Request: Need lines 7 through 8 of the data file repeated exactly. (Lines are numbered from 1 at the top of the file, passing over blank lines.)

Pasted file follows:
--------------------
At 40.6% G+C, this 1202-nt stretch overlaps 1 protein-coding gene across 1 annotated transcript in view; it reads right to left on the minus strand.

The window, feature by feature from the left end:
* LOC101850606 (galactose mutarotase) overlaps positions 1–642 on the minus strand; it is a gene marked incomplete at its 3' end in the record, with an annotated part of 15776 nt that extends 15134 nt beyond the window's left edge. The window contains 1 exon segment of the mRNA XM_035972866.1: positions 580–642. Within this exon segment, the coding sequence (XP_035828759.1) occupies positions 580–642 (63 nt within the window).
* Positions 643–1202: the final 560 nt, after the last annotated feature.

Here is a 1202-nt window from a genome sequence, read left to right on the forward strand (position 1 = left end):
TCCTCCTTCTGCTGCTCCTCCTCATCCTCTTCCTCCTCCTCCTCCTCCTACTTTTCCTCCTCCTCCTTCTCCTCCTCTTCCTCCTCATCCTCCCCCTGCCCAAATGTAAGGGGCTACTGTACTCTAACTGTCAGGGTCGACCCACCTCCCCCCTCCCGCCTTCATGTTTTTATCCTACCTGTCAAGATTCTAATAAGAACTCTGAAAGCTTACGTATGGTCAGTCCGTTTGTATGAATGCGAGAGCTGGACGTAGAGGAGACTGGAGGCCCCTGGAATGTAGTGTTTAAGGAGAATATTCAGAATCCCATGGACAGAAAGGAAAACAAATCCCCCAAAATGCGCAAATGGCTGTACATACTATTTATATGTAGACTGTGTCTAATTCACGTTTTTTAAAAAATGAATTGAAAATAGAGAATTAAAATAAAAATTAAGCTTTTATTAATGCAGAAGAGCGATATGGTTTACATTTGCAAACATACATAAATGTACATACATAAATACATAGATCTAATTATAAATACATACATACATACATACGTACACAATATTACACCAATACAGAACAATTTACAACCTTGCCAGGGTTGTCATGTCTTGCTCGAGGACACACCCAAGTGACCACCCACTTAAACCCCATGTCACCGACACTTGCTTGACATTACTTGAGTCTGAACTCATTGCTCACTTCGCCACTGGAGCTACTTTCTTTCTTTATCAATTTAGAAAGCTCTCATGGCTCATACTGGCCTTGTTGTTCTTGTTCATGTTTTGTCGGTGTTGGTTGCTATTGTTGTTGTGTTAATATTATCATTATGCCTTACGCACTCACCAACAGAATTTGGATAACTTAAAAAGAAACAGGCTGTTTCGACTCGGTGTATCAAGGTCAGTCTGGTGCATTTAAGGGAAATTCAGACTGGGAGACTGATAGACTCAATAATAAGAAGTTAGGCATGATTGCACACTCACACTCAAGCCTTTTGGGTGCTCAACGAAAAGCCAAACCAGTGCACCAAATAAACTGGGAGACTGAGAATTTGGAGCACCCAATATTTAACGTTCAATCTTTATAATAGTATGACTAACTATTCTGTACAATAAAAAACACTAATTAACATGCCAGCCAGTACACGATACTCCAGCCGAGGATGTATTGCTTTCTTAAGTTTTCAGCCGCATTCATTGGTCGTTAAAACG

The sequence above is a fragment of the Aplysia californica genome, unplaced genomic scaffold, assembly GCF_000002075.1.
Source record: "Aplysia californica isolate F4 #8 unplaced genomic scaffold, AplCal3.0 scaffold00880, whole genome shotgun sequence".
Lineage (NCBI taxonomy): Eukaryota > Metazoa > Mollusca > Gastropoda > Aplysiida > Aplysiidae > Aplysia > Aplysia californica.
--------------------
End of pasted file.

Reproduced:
The sequence above is a fragment of the Aplysia californica genome, unplaced genomic scaffold, assembly GCF_000002075.1.
Source record: "Aplysia californica isolate F4 #8 unplaced genomic scaffold, AplCal3.0 scaffold00880, whole genome shotgun sequence".